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Before 1380-after 1200 BCE


Ancient World /
Ahhiyawa


Ancient kingdom lasting from before 1380 BCE until later than 1200 BCE, in lands that may have corresponded with modern western Turkey; but is a case where even this basic knowledge may be questioned. The reason for this confusion comes from them being known through records of other peoples, then mainly from the Hittites. It is also not clear wchat people group they were of, hence also not known who may be their descendants.
One theory says they were the Sea People, a conjecture that is among the most likely, even if it has weaknesses, or limitations. On the positive side, there are many congruences between the Ahhiyawa and the Sea People, both in geography and time. But on the negative side, while it is quite possible that the Sea People stemmed from the Ahhiyawa, only parts of the Ahhiyawa can have become Sea People. Additionally, the Sea People were probably formed by more than just the Ahhiyawa. One proof toward establishing a connection is that there are indications that the Sea People were formed by a group called Ekmesh, which was the name the Hittites used for Ahhiyawa.
Another theory says they were the Achaeans of Homer, early Mycenaean Greeks.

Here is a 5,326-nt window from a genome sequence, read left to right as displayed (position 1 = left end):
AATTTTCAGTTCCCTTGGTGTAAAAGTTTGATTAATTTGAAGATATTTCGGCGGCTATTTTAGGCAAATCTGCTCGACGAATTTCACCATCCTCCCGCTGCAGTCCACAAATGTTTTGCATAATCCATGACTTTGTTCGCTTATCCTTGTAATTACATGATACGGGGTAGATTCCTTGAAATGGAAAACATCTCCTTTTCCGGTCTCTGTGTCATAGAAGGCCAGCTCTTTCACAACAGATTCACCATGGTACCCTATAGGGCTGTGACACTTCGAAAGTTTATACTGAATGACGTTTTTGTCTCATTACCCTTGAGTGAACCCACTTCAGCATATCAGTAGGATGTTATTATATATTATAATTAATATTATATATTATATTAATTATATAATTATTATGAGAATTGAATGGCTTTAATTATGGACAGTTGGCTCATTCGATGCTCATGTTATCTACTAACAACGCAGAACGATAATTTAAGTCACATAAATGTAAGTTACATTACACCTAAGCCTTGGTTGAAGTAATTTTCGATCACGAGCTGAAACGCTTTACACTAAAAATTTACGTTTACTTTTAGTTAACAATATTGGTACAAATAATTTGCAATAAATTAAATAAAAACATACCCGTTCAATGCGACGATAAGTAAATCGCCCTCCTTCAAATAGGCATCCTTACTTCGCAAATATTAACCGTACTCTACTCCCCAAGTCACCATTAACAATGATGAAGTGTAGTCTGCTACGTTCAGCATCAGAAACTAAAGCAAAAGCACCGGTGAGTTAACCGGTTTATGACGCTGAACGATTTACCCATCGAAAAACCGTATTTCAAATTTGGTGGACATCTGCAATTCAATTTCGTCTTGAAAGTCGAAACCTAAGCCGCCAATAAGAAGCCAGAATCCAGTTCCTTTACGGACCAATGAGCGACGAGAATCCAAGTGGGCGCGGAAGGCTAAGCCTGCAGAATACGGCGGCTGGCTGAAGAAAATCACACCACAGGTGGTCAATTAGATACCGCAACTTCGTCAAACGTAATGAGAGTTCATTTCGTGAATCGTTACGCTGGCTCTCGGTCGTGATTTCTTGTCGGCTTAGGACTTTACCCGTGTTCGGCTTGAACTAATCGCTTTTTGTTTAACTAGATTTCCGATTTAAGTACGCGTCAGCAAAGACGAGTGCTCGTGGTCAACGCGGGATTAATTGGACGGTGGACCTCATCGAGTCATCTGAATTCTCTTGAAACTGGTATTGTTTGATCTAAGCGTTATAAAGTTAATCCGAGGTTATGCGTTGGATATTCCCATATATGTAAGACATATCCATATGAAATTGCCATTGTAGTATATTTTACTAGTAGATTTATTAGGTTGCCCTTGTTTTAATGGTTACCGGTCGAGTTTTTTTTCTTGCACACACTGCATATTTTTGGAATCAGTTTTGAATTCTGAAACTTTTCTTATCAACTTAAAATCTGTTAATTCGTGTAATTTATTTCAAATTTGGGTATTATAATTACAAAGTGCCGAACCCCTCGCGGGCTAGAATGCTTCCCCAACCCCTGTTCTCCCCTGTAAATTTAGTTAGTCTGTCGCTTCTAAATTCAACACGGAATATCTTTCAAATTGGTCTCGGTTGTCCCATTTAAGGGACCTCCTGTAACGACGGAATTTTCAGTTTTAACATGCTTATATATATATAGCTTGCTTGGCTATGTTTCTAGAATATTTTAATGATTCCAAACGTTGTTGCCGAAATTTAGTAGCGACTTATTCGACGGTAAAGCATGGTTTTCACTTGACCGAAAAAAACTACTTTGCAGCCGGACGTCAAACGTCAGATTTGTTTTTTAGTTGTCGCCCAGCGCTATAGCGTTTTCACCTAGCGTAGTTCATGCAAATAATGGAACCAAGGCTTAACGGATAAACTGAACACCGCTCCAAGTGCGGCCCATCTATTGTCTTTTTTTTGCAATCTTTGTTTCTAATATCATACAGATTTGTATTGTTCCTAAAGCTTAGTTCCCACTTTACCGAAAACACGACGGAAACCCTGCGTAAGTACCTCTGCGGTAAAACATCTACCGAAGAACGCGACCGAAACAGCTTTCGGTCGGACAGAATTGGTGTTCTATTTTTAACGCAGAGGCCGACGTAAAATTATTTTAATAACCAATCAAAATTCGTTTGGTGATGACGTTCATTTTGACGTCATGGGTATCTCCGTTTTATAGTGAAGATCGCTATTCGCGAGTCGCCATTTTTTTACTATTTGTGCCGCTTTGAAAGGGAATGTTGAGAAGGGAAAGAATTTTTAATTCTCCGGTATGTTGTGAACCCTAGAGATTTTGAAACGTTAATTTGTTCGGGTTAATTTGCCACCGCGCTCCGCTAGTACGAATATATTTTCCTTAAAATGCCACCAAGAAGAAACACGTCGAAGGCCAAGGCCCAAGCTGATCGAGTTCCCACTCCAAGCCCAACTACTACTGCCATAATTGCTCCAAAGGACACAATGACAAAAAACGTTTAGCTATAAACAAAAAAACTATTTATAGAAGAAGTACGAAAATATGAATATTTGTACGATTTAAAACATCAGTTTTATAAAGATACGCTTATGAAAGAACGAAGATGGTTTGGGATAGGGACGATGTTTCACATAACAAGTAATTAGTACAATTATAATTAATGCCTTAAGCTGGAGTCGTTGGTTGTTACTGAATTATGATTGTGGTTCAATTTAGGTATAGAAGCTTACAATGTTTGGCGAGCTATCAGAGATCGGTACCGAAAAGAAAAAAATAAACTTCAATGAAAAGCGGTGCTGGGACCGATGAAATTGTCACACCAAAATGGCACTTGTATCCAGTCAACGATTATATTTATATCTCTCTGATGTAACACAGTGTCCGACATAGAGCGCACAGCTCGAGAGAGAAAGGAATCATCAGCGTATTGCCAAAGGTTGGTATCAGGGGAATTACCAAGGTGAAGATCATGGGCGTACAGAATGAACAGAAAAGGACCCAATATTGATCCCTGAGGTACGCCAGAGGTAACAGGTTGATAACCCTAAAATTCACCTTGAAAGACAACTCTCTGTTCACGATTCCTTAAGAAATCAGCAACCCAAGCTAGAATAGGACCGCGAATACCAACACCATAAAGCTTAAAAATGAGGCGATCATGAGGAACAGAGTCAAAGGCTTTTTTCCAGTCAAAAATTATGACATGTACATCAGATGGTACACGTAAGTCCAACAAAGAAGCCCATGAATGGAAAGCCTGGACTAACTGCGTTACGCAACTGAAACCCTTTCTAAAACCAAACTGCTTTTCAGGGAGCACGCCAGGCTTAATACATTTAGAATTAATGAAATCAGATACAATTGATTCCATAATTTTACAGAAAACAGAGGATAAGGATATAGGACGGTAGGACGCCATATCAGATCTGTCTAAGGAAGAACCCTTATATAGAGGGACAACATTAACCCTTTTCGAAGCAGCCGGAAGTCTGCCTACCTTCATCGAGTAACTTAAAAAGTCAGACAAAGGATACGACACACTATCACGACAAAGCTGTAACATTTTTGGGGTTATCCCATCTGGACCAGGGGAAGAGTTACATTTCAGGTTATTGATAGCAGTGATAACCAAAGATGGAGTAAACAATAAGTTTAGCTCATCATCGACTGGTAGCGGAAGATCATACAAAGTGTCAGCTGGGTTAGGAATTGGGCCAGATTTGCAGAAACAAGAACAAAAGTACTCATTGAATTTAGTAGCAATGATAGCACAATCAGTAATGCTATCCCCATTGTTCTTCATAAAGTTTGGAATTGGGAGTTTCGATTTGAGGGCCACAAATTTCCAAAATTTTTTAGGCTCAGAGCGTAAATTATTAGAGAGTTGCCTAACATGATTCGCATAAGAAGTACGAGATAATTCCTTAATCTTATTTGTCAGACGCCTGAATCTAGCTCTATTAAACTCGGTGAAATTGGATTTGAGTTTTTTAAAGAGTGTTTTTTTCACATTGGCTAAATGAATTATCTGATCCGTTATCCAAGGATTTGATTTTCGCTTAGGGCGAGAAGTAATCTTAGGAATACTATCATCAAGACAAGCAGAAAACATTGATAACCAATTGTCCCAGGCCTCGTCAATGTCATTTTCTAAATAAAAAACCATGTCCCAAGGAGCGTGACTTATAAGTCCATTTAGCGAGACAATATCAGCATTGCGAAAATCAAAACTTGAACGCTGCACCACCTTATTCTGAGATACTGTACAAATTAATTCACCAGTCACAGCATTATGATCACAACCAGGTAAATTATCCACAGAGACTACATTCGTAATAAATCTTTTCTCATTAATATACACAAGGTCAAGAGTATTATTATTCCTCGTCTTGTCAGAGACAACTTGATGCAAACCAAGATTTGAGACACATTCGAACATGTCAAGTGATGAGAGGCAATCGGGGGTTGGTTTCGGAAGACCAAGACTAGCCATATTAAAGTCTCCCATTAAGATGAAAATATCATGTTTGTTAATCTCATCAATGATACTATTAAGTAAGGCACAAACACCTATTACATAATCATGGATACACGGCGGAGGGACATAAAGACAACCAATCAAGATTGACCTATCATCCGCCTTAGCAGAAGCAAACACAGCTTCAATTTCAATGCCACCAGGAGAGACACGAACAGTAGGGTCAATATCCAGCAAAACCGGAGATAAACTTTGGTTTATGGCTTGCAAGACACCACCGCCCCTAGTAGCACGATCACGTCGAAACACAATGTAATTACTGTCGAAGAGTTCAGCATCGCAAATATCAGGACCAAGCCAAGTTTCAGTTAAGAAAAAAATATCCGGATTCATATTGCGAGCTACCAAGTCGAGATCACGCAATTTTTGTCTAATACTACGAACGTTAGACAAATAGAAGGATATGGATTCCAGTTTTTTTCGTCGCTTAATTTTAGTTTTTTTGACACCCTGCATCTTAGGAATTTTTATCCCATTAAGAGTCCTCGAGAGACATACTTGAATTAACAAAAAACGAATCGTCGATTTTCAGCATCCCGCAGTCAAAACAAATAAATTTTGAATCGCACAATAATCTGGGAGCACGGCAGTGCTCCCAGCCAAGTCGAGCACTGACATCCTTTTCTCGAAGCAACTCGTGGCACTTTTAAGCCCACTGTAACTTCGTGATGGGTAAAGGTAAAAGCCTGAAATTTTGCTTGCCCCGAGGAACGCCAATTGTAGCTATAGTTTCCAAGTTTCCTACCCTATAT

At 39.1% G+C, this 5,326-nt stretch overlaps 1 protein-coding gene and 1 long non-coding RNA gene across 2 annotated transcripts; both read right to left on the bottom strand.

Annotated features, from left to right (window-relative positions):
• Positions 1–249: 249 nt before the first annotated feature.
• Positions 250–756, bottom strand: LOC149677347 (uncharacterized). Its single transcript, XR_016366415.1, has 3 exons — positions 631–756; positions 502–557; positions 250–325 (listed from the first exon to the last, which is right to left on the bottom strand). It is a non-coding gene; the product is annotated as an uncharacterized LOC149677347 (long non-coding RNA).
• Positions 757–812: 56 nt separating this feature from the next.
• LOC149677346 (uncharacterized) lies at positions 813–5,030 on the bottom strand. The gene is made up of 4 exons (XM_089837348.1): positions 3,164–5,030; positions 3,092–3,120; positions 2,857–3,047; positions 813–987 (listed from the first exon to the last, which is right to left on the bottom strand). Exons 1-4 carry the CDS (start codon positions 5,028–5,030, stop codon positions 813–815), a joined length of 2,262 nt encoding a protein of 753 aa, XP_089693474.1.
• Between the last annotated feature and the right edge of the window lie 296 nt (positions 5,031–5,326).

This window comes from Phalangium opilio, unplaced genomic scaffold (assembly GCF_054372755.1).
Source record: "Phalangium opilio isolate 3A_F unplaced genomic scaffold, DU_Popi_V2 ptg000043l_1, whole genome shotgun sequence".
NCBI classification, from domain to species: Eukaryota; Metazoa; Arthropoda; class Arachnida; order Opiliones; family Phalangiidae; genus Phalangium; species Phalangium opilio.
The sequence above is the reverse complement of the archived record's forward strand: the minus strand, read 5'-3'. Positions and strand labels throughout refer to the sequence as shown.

A third theory says they were the ancestors of the Trojans. This is the least likely theory, as Troy is believed to have been destroyed at a later time in history than the rise of the Ahhiyawa.

What we know
What we know for certain about the Ahhiyawa is precious little. And as mentioned, sources are indirect, most from the Hittites, the neighbour people. Another neighbour of the Ahhiyawa were the Lukka people, a fact that only helps us in locating the Ahhiyawa geographically.
The Ahhiyawa origin is believed to have been in mainland Greece, Thrace (similar to European Turkey and southern Bulgaria) and Rhodes. The Ahhiyawa must have inhabited western Anatolia or one of the islands in the Aegean Sea, or both. Sources tell us that their main base in Anatolia was Millawanda.
They were most likely a powerful seafaring nation, and since their rulers were called "Great King" by Hittite kings, they are believed to have enjoyed great freedom and independence. Still the Ahhiyawa belonged to the Assuwan League that extended from Lycia to the Troad,an alliance that didn't necessarily make them less independent: they had allies when they needed them.
Yet they lived through long periods in peace with their neighbours, especially the Hittites, and there were many direct and friendly relations. This is best illustrated by the story of the Ahhiyawa bringing a statue of their main god to the Hittite king Mursilis 2 to cure his illness.
The harmony between the Ahhiyawa and the Hittites was broken around 1230 BCE, when king Attarissiya led several attacks on Hittite vassals and main villages.
When the Ahhiyawa disappeared as a power or as an independent power is not possible to discern from any sources. It is possible that they were peacefully assimilated into another kingdom — a definite defeat would most probably have been recorded.




By Tore Kjeilen